Life Science Optics
The laser is unique among optical sources, having the unusual combination of narrow bandwidth, high intensity, extreme brightness, and optical coherence. Fifty years since its invention, it is used in a myriad of applications, from science & medicine to consumer products, entertainment, materials processing, and beyond. The optics industry, in general, has followed suit, improving performance, reducing production costs and miniaturizing components, helping to bring complex optical systems out of the lab and into the mainstream. But even with all of these accomplishments, controlling and manipulating the spectral properties of light is still paramount. While there are many available technologies, the thin-film dielectric filter still has several advantages, including high transmission, deep blocking, steep spectral edges, and high power damage threshold. These features are why thin-film filters are still an integral component in laser & optical systems today.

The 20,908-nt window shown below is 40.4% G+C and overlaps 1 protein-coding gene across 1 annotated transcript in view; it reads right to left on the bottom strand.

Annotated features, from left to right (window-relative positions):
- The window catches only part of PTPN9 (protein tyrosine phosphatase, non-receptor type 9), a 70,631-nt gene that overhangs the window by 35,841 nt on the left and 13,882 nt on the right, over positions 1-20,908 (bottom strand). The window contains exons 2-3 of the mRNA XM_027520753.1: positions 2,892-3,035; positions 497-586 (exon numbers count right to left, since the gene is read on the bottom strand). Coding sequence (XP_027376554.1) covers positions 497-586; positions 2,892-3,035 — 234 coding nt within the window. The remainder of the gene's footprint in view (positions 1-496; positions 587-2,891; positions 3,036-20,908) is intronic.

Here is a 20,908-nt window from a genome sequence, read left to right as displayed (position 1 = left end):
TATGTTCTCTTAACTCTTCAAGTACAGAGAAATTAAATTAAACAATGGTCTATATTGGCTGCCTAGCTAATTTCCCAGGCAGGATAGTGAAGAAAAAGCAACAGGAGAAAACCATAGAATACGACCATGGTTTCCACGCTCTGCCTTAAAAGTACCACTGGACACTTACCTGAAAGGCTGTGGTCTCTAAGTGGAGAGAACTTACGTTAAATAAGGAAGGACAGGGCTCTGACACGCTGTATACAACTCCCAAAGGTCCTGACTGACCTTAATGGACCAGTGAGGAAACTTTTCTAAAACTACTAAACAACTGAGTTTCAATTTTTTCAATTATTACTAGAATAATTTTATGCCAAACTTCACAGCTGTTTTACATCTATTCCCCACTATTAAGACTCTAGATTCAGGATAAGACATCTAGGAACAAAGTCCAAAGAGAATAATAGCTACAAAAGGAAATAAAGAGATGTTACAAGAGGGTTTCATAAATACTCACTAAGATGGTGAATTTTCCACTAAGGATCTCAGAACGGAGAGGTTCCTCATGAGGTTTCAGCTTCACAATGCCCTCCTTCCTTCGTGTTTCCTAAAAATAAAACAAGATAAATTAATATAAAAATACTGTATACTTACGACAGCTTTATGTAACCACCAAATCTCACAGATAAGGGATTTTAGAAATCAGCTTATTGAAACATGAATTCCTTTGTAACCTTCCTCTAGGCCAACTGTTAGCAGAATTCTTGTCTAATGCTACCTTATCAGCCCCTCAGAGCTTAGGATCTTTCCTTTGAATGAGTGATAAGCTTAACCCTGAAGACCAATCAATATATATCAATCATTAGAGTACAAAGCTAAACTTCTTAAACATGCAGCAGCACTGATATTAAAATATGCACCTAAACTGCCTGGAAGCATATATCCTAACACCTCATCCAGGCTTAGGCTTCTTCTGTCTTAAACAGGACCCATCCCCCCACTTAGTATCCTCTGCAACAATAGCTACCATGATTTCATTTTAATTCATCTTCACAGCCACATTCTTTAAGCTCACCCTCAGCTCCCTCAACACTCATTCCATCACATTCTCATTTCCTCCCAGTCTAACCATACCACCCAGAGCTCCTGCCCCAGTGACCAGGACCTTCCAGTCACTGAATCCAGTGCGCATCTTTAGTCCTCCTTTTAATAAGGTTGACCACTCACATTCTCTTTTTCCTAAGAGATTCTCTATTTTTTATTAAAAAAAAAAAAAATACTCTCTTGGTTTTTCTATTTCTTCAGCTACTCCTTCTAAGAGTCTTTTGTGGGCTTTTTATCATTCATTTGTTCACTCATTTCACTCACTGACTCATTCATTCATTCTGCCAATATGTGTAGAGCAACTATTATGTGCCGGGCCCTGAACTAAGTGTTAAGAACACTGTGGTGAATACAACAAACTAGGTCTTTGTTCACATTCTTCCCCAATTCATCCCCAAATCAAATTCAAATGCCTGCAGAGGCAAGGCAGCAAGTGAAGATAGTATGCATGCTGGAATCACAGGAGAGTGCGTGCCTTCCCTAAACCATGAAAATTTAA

Semrock filters are designed to perform many of the key spectral control functions common to most laser & optical systems. Our MaxLine™ Laser-line Clean-up filters and MaxDiode™ Laser Clean-up filters eliminate unwanted laser modes and spontaneous emission from the most common laser sources when spectral purity is critical. StopLine® Notch filters filters eliminate only the laser light in applications where the laser light is undesirable, such as safety goggles for a laser surgeon. LaserMux™ laser combining filters allow multiple laser beams to be combined together and split apart with minimal distortion in multi-wavelength applications.
In Raman spectroscopy systems, which almost always use laser sources, RazorEdge® and EdgeBasic™ filters block the laser excitation light by a factor of over one million while still allowing the Raman scattered light at nearby wavelengths to pass with a high transmission, allowing these very faint signals to be detected with high signal-to-noise ratios. And our unsurpassed RazorEdge Dichroic filters let users direct a laser beam to a sample and see the scattered return while the laser light is eliminated, all with a single filter.
A New Class of Polarization Optics Designed Specifically for Lasers